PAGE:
The sting from the punch lingered on my arm. He had done it before but it hurt just as much this time. There was a difference though because I decided to get back at him. I had a knack for quietly cracking pumpkin seeds in my mouth and discreetly keeping the shells in my school desk until I could dispose of them. As the class prepared to go outside for recess I stayed behind, allowing myself just enough time to place some of the empty shells under his school desk. I took the rest of the shells with me, tossing them into a garbage can in the hallway before joining up with my class as it was exiting out the playground door. When we returned to class, it did not take long for the teacher to notice the empty shells below his desk. Sure he denied they were his when the teacher asked him. She questioned each of us who sat around him but their look of confused denial was matched by mine. The boy that hit me was forced to sweep up the entire floor while we continued on with our history lesson. As an adult I can look back and criticize my actions; but back then, I relished the revenge. At least I did not plan the identity switch for criminal reasons like the one that was done to poor Kermit in this comedy caper. While the Muppets were on an international tour the world’s most evil frog Constantine, a dead ringer for Kermit, switched identities with him. While Kermit was imprisoned in a Russian prison headed by Nadya, played by Tina Fey (Admission, 30 Rock-TV), Constantine used the Muppets as a cover for his audacious plot. Seeing the Muppets on the big screen again just brings a smile to one’s face. For the duration they have been around, multiple generations have some type of fond memory about the Muppets. This adventure film had its moments with sight gags, Muppets humor, songs and a cavalcade of celebrity cameo appearances. I enjoyed the performances from Tina Fey and Ty Burrell (The Incredible Hulk, Modern Family-TV) as Jean Pierre Napoleon. As for Ricky Gervais (The Invention of Lying, The Office-TV) as Constantine’s associate, I found him forgettable for the most part. Overall this film was okay but it was lacking the fun, I want to say oomph, I usually feel for the Muppets. The story was, dare I say, somewhat predictable. There was however a creative flair throughout the film and credits, even to the very end. With the Muppets under a new owner I hope this movie is not the start of a string of films based on marketing results instead of fun creativity.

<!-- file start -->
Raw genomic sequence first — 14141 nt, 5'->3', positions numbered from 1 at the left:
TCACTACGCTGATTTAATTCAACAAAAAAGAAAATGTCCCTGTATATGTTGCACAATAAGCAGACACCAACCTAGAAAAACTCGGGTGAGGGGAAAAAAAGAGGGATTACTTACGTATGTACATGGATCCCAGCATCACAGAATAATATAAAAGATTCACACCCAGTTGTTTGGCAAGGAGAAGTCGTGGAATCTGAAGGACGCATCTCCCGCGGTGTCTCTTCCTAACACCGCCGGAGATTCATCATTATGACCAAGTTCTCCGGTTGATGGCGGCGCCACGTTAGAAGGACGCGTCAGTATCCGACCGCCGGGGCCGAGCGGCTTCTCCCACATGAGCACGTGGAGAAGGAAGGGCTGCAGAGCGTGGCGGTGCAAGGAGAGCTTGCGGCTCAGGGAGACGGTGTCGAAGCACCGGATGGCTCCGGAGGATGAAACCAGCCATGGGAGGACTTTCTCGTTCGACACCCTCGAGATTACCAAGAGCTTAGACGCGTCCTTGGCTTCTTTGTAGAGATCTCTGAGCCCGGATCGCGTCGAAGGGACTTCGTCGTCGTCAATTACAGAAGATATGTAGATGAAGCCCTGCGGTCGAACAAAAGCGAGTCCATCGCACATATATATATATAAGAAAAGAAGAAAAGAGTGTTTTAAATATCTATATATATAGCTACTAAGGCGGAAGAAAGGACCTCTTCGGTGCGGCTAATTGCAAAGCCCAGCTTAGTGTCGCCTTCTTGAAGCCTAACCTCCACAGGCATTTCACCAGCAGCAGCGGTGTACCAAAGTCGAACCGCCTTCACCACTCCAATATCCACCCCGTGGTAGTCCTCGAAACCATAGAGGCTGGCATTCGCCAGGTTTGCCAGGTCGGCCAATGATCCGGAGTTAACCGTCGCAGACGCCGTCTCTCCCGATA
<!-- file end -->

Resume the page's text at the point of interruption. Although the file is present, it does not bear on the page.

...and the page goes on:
2 1/2 stars
I had a cousin who every day would leave her house with a thermos of coffee, 2 mugs and a folding chair. She would drive to the cemetery where her mother was buried. Upon arrival she would open up her chair, place the coffee mugs on the top of the headstone, pour coffee into each cup and visit with her mother. This was a daily ritual that she did every single day, no matter the weather. I am not one to judge; but I am willing to bet her conversations with her mother were not as funny as the exchanges in this comedy. Mean-spirited dentist Bertram Pincus, played by Ricky Gervais (The Invention of Lying, Night at the Museum franchise), had the most unusual aftereffect come out from his recent colonoscopy. He was able to talk to dead people. Once word spread through the afterlife that Bertram could communicate with the dead, swarms of ghosts sought him out for help. One particular insistent apparition was Frank Herlihy, played by Greg Kinnear (Thin Ice, As Good as it Gets). Frank offered his help in stopping the other ghosts’ requests if Bertram would prevent Frank’s widow Gwen, played by Tea Leoni (The Family Man, Deep Impact), from remarrying. For the plan to succeed, it would take a major transformation. What made this story succeed was Ricky Gervais’ dry wit. I would not consider him a leading man character; but I found him endearing, by not playing his character in an over the top way. Greg and Tea added fullness to the story, making this film quite amusing. Adding the cherry on top so to speak was the hilarious Kristen Wiig (Bridesmaids, Paul) as a surgeon. This was an easy enjoyable film to watch and if I would have thought my cousin’s visits to her mother were just as fun, I certainly would have brought the cream for their coffee.
2 2/3 stars — DVD